We offer a range of illustrated talks based on natural history and exploration, often from our own travels around the world. We like to get beneath the skin of a country and look for the unusual, whether it is being confused for a mother by a baby Sea lion in the Galápagos, unwittingly botanising in the red-light district of Cuba; to sitting in a muddy hot pool watching bats drinking from the same pool. Talks often look at the ethno-botany (how people have traditionally used plants) of a country with everything from the source of a natural lipstick to plants that can ward off lightning.
Talks are suitable for Garden groups, Local natural history societies, U3A groups, schools etc. and it is often be possible to tailor particular to talks to your group (e.g. schools).
Talks typically last 60 minutes, and are usually followed by a short questions and answers section. Talks are a mixture of digital or slide. To discuss costs and arrange for a talk please contact us.
When booking a talk, please could you provide us with the following information:
Conact name / phone number / email
Location of talk (preferably with postcode)
Which talk(s) you are interested in.
Darwin the Botanist
An exploration of the many botanical discoveries Darwin and his contemporaries made. Starting off in Shrewsbury and his early years with family and schoolmates; and seeing how he developed his interests in natural history. We explore some of Darwin’s lesser known discoveries and comparing them to our current understanding. Along the way we answer questions including, was Darwin an active Botanist in Shropshire? What is Batology? Why do Primroses have two kinds of flowers? How does a Bat use a Pitcher Plant?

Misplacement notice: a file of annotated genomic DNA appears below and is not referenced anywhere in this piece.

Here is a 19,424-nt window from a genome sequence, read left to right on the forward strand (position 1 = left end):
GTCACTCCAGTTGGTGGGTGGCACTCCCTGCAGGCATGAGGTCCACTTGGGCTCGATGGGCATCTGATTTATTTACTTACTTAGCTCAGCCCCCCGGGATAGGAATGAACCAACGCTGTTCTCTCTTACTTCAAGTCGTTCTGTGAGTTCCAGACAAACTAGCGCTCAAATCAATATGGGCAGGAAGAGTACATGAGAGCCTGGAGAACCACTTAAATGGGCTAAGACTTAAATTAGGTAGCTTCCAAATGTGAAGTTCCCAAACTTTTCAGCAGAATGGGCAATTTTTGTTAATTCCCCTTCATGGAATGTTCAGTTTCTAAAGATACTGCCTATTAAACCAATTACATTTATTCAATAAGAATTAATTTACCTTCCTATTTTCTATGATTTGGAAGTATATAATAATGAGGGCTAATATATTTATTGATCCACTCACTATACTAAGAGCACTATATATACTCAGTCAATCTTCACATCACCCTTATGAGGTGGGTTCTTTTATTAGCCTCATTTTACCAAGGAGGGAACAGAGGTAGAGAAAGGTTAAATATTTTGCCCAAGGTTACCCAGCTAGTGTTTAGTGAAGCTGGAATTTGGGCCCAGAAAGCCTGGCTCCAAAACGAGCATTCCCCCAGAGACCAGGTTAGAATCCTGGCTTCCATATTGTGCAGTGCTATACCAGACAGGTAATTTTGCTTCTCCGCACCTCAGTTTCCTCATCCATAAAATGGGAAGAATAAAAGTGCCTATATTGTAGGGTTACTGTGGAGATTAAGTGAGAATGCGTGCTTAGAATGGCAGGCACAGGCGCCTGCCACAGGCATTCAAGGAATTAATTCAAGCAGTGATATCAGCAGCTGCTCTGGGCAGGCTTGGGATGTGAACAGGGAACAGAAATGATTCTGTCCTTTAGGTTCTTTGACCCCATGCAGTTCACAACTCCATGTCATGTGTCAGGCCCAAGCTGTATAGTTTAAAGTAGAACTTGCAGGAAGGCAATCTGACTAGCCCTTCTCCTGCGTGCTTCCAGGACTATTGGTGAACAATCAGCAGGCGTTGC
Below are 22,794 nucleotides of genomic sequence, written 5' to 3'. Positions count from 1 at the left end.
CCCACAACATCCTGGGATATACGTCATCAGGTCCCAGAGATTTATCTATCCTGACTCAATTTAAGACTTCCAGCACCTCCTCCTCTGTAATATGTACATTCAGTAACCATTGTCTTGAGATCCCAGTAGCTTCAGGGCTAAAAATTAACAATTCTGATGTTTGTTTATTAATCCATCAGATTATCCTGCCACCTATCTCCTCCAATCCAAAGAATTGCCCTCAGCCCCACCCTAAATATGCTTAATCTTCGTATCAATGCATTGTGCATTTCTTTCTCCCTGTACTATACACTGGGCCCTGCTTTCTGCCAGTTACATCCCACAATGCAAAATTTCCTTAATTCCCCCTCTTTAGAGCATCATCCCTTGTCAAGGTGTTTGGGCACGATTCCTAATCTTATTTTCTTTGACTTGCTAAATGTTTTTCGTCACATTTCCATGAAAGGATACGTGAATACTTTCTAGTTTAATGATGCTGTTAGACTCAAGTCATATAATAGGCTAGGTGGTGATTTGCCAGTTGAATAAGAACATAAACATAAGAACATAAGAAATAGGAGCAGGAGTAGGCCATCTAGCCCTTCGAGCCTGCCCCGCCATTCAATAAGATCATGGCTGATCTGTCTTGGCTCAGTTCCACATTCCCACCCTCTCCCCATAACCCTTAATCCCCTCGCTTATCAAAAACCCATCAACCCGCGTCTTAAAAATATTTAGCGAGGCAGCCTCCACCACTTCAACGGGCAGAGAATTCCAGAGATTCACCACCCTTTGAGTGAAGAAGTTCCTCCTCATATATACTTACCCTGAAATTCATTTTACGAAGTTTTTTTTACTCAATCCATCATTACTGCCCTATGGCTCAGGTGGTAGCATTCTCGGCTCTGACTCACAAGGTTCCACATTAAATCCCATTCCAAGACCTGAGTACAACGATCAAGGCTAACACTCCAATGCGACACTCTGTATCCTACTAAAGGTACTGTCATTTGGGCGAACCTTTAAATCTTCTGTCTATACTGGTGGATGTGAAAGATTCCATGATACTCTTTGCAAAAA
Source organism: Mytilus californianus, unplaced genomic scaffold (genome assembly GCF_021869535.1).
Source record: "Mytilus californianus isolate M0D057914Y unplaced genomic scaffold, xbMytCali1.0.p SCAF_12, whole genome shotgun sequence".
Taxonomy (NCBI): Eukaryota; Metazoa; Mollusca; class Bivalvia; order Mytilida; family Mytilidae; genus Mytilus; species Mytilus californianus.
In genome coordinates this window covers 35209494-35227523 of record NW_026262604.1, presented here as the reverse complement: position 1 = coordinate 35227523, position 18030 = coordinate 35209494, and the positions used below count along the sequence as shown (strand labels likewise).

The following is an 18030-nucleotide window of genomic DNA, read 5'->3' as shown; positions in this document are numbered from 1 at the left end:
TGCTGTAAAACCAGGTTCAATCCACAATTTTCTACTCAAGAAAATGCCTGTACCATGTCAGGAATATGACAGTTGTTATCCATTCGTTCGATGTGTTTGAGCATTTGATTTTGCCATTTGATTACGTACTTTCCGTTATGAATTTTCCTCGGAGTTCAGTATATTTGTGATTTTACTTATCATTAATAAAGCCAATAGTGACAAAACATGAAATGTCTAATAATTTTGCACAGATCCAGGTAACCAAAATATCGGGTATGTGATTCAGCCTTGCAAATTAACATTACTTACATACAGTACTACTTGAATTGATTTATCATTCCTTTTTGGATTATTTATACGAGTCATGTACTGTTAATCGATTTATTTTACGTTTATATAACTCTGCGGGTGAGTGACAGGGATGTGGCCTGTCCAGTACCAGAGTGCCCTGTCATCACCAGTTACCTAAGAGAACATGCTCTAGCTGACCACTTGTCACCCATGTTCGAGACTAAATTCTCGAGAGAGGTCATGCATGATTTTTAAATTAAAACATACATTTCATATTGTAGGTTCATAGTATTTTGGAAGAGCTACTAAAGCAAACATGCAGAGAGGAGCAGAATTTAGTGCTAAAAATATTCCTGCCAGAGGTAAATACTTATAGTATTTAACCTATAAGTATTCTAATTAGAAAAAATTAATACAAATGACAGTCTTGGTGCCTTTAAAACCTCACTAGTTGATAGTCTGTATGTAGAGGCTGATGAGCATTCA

Find out about the weird and wonderful world of plants from around the world, journeying through the tropics, arid deserts and mountainous regions. Plants form more than the green backdrop to our understanding of the world around us and this talk shows how plants use others to spread their genes, distribute their offspring and even turn the table and consuming animals.
Never heard of Dominica? Well that’s probably a good thing, follow us as we explore this little known island in the Caribbean. With its lush tropical jungle full of orchids, bromeliads and other native tropical blooms; be inspired by the stunning scenery, boiling lakes and hot pools. Learn about the creation of a valley in 7 days, sounds biblical well it almost is, at least in proportions. Hear about how plants exploit birds and other animals to pollinate them, and distribute their seeds. Including a look at how the indigenous and settled people of Dominica used plants in their everyday lives. Expect to be booking a seat on the next plane.
Steam, Sugar and Socialism
The sugarcane harvest or Zafra is an important time in the Cuban calendar. Unusually the cut sugarcane is transported by steam and this is the account of a visit to see the last days of steam in Cuba. Chasing steam trains gives you access to parts of Cuba that most visitors wouldn’t visit so expect lots of tales of meeting locals, crabs sunning themselves on bus shelters, native plants and exotics as well as exploring some of the weird and wacky plants to be found in the botanic gardens of Cuba.
Dragon Mountain: A botanical journey into the Drakensberg.
A naturalist's journey along the Sani Pass climbing more than 1500m up the side of the Drakensberg Mountains in South Africa. From the lowlands with their wet woodland and Streptocarpus, wild orchids and Begonia sutherlandii; on through the grasslands with Proteas, Pineapple Flower Eucomis, Drumsticks and Agapanthus. The alpine meadows abound with Red-hot Pokers Kniphofia, Diascia and Rhodohypoxis. Tales of herbal uses for plants abound from species used as charms, to those plants which can ward off lightning!
Journey with us to Uganda, a country with a varied flora and fauna, ranging from dry savanna with big African game, to the wet humid jungles of the southwest. Find out about the biodiversity of the Albertine Rift, in the Bwindi Impenetrable Forest region.
As part of our travels we worked with Omushana, a charity aiming to improve opportunities for children in the Bwindi area of SW Uganda. The projects are based in the villages around the Bwindi Impenetrable Forest.